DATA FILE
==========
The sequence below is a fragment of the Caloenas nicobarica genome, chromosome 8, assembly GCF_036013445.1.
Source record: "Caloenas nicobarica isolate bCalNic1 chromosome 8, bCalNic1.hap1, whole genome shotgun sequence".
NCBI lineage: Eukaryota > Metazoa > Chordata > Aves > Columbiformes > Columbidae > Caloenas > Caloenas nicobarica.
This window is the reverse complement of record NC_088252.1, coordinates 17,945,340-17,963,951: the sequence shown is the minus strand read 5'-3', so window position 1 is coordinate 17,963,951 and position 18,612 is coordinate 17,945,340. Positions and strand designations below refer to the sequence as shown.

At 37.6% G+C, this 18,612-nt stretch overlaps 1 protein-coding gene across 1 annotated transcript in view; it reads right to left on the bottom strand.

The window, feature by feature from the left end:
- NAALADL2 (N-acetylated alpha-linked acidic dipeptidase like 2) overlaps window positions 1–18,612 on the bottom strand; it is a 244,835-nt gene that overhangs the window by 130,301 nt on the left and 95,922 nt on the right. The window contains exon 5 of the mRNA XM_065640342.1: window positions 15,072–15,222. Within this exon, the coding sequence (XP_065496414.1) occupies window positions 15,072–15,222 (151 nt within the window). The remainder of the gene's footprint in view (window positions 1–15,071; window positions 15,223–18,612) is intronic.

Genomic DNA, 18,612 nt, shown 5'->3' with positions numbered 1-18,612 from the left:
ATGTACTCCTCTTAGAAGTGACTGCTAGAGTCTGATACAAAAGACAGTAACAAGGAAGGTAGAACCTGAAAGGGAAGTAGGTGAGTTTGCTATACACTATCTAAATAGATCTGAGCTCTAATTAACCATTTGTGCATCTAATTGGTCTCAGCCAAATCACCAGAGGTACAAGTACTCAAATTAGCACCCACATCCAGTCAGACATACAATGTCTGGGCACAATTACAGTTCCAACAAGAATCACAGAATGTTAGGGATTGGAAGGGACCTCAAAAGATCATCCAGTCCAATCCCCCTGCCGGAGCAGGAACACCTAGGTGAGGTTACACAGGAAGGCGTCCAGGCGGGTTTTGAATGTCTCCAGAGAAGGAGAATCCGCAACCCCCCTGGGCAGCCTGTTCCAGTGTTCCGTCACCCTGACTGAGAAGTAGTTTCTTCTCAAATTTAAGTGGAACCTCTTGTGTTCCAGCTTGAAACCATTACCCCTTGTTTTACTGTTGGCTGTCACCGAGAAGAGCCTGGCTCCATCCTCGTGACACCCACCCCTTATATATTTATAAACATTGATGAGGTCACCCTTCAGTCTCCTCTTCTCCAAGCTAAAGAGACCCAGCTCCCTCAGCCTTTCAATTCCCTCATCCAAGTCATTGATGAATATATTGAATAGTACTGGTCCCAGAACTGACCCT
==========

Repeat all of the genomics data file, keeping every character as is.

The sequence below is a fragment of the Caloenas nicobarica genome, chromosome 8, assembly GCF_036013445.1.
Source record: "Caloenas nicobarica isolate bCalNic1 chromosome 8, bCalNic1.hap1, whole genome shotgun sequence".
NCBI lineage: Eukaryota > Metazoa > Chordata > Aves > Columbiformes > Columbidae > Caloenas > Caloenas nicobarica.
This window is the reverse complement of record NC_088252.1, coordinates 17,945,340-17,963,951: the sequence shown is the minus strand read 5'-3', so window position 1 is coordinate 17,963,951 and position 18,612 is coordinate 17,945,340. Positions and strand designations below refer to the sequence as shown.

At 37.6% G+C, this 18,612-nt stretch overlaps 1 protein-coding gene across 1 annotated transcript in view; it reads right to left on the bottom strand.

The window, feature by feature from the left end:
- NAALADL2 (N-acetylated alpha-linked acidic dipeptidase like 2) overlaps window positions 1–18,612 on the bottom strand; it is a 244,835-nt gene that overhangs the window by 130,301 nt on the left and 95,922 nt on the right. The window contains exon 5 of the mRNA XM_065640342.1: window positions 15,072–15,222. Within this exon, the coding sequence (XP_065496414.1) occupies window positions 15,072–15,222 (151 nt within the window). The remainder of the gene's footprint in view (window positions 1–15,071; window positions 15,223–18,612) is intronic.

Genomic DNA, 18,612 nt, shown 5'->3' with positions numbered 1-18,612 from the left:
ATGTACTCCTCTTAGAAGTGACTGCTAGAGTCTGATACAAAAGACAGTAACAAGGAAGGTAGAACCTGAAAGGGAAGTAGGTGAGTTTGCTATACACTATCTAAATAGATCTGAGCTCTAATTAACCATTTGTGCATCTAATTGGTCTCAGCCAAATCACCAGAGGTACAAGTACTCAAATTAGCACCCACATCCAGTCAGACATACAATGTCTGGGCACAATTACAGTTCCAACAAGAATCACAGAATGTTAGGGATTGGAAGGGACCTCAAAAGATCATCCAGTCCAATCCCCCTGCCGGAGCAGGAACACCTAGGTGAGGTTACACAGGAAGGCGTCCAGGCGGGTTTTGAATGTCTCCAGAGAAGGAGAATCCGCAACCCCCCTGGGCAGCCTGTTCCAGTGTTCCGTCACCCTGACTGAGAAGTAGTTTCTTCTCAAATTTAAGTGGAACCTCTTGTGTTCCAGCTTGAAACCATTACCCCTTGTTTTACTGTTGGCTGTCACCGAGAAGAGCCTGGCTCCATCCTCGTGACACCCACCCCTTATATATTTATAAACATTGATGAGGTCACCCTTCAGTCTCCTCTTCTCCAAGCTAAAGAGACCCAGCTCCCTCAGCCTTTCAATTCCCTCATCCAAGTCATTGATGAATATATTGAATAGTACTGGTCCCAGAACTGACCCT